Freaks, Dwarfs and Boors
- Cruelty and Laughter: Forgotten Comic Literature and the Unsentimental 18th Century by Simon Dickie
Chicago, 362 pp, £29.00, December 2011, ISBN 978 0 226 14618 8
Compassion was invented in the 18th century, or so the story goes. Sensibility and sympathy were the wellspring of benevolent action and the glue of society (Adam Smith). There were no qualities more admirable ‘than beneficence and humanity … or whatever proceeds from a tender sympathy with others’ (David Hume). Fashionable poems deplored slavery and child labour, and wrung tears from the public on behalf of the distressed. Sterne assured his readers that his purpose in A Sentimental Journey (1768) ‘was to teach us to love the world and our fellow creatures better than we do – so it runs most upon those gentler passions and affections, which aid so much to it.’ Novels like The Histories of Some of the Penitents in the Magdalen House (1759) raised funds for foundling hospitals, charity schools, refuges for repentant prostitutes or bankrupted merchants. Shortly before his death in 1791, John Wesley looked back on the century as one in which ‘benevolence and compassion toward all the forms of human woe have increased in a manner not known before, from the earliest ages of the world.’
Not everyone was sympathetic to forms of woe – especially to deformities. In Cruelty and Laughter, Simon Dickie mounts a compelling case against what he calls ‘the politeness-sensibility paradigm’, by resurrecting a jeering counter-discourse that revelled in human suffering and physical affliction. His point about the sentimental 18th century is partly a simple one about how to read sources. It’s naive to take all the noise about feeling at face value, and constant exhortations to sympathy may mark its absence as much as its presence, or at least an anxiety that benevolence was fragile and fleeting. There’s no need, after all, to display notices forbidding spitting unless people are spitting a lot, and by the same token ‘the strident reforming discourse of this age – all the charity sermons and periodical moralising, the sentimental novels about helpless virgins and gloomy old soldiers – surely attests less to the triumph of sensibility than to its failures, to the endurance of older and less sympathetic pleasures.’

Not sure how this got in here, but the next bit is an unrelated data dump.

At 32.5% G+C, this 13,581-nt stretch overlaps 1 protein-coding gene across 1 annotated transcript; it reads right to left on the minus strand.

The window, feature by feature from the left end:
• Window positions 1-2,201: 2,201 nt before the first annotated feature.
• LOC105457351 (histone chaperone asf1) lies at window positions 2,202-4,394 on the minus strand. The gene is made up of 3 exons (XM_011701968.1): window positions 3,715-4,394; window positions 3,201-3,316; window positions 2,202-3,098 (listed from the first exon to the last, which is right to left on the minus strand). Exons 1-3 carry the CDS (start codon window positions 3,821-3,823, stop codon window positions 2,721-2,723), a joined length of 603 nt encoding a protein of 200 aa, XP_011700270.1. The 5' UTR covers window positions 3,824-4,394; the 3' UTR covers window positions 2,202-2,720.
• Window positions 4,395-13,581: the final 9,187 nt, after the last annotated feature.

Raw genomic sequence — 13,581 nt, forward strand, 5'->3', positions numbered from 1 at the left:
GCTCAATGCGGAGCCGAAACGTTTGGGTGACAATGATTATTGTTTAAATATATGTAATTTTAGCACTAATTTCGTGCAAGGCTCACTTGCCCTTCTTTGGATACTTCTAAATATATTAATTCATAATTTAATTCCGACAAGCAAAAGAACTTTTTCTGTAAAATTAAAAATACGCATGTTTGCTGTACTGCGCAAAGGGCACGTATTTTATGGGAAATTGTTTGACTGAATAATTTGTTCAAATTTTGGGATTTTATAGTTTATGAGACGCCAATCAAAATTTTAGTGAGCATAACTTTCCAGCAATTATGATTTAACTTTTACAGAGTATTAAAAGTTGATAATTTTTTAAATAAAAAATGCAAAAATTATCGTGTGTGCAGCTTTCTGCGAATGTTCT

Dickie painstakingly retrieves the older pleasures from fugitive jestbooks and trashy ephemera: an archive little studied not only because of low survival rates – the books he describes were read to pieces – but also because of its content. With their unrepentant nastiness and gloating delight in other people’s pain, the ubiquitous jestbooks gleefully up-end the official values of the age. The humanitarian sensibilities we associate with the Enlightenment are nowhere to be seen. In compilations with titles like England’s Witty and Ingenious Jester, The Buck’s Pocket Companion and Fun for the Parlour, blind women are walked into walls, crutches are stolen from one-legged beggars, dwarfs are picked up and tossed from windows and starving paupers are fed shit pies. Some of the most rebarbative jests, often whole sequences of them, reappear across the decades. Even works like The Delicate Jester; or, Wit and Humour Divested of Ribaldry (a lucus a non lucendo kind of title) reprint them without any softening. Stale collections of callous anecdotes were gratuitously freshened up with celebrity names: The Jests of Beau Nash, for example, first published in 1763, used the recently deceased dandy to taunt a hapless succession of invalids. ‘One Day in the Grove, [Nash] joined some Ladies, and asking one of them, who was crooked, whence she came?’ one of the more innocuous gags begins. ‘She replied, Strait from London. Indeed, Madam, said he, then you must have been confoundedly warpt by the Way.’
The full text of this book review is only available to subscribers of the London Review of Books.